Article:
Late decompressive craniectomyafter traumatic brain injury: neurological outcome at 6 months after ICU discharge
1 Anesthesia and Intensive Care Unit of Emergency Department, Careggi Teaching Hospital, Largo Brambilla 3, 50139 Florence, Italy
2 Postgraduate School of Anesthesia and Intensive Care, Careggi Teaching Hospital, Largo Brambilla 3, 50139, Florence, Italy
3 Department of Neurosurgery, Careggi Teaching Hospital, Largo Brambilla 3, 50139, Florence, Italy
Journal of Trauma Management & Outcomes 2012, 6:8 doi:10.1186/1752-2897-6-8Published: 6 August 2012
The choice of optimal treatment in traumatic brain injured (TBI) patients is a challenge. The aim of this study was to verify the neurological outcome of severe TBI patients treated with decompressive craniectomy (early < 24 h, late > 24 h), compared to conservative treatment, in hospital and after 6-months.
A total of 186 TBI patients admitted to the ICU of the Emergency Department of a tertiary referral center (Careggi Teaching Hospital, Florence, Italy) from 2005 through 2009 were retrospectively studied. Patients treated with decompressive craniectomy were divided into 2 groups: “early craniectomy group” (patients who underwent to craniectomy within the first 24 hours); and “late craniectomy group” (patients who underwent to craniectomy later than the first 24 hours). As a control group, patients whose intracranial hypertension was successfully controlled by medical treatment were included in the “no craniectomy group”.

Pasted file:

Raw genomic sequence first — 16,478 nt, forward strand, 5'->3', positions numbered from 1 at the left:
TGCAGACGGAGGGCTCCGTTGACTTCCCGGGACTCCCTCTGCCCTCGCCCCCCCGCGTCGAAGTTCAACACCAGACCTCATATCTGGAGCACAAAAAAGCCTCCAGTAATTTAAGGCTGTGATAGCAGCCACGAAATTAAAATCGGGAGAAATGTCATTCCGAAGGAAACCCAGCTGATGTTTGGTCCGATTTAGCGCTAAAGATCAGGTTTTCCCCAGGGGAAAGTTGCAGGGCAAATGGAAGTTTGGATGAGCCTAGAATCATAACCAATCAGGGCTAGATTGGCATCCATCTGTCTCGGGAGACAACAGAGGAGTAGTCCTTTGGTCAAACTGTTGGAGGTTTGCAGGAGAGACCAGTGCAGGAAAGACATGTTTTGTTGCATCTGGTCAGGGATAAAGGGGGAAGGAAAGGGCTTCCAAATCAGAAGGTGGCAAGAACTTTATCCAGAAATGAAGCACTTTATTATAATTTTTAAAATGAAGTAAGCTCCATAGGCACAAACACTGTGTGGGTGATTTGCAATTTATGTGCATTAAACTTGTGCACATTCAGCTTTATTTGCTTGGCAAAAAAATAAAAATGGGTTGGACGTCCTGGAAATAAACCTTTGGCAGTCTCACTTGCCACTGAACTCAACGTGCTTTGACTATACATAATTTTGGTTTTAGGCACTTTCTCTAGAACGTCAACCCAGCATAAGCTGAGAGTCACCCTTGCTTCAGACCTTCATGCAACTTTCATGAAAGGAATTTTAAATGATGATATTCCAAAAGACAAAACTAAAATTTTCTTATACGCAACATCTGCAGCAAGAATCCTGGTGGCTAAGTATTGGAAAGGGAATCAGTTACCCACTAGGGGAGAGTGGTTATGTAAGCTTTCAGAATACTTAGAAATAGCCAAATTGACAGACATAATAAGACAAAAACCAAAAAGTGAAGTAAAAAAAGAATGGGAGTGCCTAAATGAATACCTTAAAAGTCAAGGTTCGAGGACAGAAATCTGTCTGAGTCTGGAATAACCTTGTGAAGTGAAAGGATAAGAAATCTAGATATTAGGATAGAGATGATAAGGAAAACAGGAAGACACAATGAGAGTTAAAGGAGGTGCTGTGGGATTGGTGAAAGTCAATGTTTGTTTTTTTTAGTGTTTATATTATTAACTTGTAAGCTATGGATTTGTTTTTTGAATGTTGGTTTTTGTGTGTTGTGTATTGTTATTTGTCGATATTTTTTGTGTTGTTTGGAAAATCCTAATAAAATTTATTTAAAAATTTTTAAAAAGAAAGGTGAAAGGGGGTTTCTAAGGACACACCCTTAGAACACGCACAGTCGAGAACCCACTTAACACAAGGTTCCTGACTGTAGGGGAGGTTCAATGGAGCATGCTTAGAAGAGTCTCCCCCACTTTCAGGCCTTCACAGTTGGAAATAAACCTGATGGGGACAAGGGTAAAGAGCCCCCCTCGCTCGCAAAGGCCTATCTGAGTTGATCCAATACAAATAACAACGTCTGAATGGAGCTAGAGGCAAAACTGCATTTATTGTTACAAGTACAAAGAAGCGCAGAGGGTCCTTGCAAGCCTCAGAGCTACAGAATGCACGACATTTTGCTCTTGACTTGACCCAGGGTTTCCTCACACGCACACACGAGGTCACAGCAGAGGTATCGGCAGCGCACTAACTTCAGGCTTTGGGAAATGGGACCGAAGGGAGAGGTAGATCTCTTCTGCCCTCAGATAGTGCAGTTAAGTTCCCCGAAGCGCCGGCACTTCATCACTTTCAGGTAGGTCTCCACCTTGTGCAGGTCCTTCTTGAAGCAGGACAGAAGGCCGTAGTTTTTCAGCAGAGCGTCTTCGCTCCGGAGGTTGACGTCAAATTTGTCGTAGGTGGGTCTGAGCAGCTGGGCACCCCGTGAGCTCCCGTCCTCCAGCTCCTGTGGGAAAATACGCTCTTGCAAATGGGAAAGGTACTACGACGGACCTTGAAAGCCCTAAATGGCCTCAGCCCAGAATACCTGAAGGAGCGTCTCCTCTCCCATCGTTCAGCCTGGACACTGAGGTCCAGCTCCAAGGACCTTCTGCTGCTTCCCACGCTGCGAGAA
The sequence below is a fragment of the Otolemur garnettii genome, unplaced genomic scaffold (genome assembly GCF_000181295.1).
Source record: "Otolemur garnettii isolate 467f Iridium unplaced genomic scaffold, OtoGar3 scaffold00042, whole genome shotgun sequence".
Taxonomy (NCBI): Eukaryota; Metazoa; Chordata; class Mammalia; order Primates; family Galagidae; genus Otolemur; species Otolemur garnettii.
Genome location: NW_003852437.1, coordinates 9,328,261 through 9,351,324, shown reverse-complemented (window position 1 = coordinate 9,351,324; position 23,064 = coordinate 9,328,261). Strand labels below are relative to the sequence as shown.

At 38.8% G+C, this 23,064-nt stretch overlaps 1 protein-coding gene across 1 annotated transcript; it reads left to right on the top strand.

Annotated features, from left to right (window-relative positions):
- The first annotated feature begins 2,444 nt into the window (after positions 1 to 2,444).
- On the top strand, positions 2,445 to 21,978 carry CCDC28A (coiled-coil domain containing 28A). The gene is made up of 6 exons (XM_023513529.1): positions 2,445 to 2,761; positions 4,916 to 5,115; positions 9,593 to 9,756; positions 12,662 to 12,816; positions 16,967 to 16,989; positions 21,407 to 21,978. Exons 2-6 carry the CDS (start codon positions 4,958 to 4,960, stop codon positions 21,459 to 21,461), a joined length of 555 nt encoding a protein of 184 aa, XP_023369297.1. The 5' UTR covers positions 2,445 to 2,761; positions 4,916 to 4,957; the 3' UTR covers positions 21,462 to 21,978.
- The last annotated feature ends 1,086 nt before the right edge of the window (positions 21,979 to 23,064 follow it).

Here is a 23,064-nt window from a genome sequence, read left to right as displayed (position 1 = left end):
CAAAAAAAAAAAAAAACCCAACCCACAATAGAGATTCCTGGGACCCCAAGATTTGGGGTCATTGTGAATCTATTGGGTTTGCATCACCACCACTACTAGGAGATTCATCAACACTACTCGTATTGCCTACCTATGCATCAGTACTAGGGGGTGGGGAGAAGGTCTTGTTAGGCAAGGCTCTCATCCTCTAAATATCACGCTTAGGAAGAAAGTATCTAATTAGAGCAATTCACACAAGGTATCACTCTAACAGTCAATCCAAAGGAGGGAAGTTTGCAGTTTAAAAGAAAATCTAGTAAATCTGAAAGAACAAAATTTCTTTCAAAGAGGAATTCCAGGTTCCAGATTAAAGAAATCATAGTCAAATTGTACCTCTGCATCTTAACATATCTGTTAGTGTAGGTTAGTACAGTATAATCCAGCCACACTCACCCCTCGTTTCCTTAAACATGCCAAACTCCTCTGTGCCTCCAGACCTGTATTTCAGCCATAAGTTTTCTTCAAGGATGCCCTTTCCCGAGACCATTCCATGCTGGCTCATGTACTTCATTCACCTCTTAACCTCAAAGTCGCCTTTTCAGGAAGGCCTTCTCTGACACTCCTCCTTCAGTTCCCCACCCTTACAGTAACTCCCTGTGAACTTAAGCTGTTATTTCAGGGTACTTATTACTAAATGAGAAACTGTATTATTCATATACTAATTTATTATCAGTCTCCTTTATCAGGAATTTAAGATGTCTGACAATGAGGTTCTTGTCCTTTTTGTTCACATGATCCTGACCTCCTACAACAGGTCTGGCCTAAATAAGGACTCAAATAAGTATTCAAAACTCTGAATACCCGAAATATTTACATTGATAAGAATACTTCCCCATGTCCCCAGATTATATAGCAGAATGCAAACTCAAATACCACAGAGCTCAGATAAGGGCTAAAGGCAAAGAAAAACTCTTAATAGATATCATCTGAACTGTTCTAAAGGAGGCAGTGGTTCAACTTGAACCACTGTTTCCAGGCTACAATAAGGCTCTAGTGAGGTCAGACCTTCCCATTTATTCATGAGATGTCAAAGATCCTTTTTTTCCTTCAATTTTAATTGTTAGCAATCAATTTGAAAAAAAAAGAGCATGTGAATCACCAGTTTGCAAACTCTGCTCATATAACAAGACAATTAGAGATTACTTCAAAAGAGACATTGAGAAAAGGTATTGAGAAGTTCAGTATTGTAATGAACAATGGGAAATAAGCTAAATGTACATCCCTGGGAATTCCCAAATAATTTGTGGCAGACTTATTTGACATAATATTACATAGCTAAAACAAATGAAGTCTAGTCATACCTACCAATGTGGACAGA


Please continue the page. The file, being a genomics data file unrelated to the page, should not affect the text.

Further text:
Groups included 41 patients who required early decompressive craniectomy, 21 patients treated with late craniectomy (7.7 days after trauma, on average), and 124 patients for whom intracranial hypertension was successfully controlled through conservative treatment. Groups were comparable in age and trauma/critical illness scores, except for a significantly higher Marshall score in early craniectomized patients. The Glasgow Outcome Scale was comparable between groups at ICU, at the time of hospital discharge and at 6 months.
In our sample, a late craniectomy in patients with refractory intracranial hypertension produced a comparable 6-months neurological outcome if compared to patients responder to standard treatment. This data must be reproduced and confirmed before considering as goal-treatment in refractory intracranial hypertension.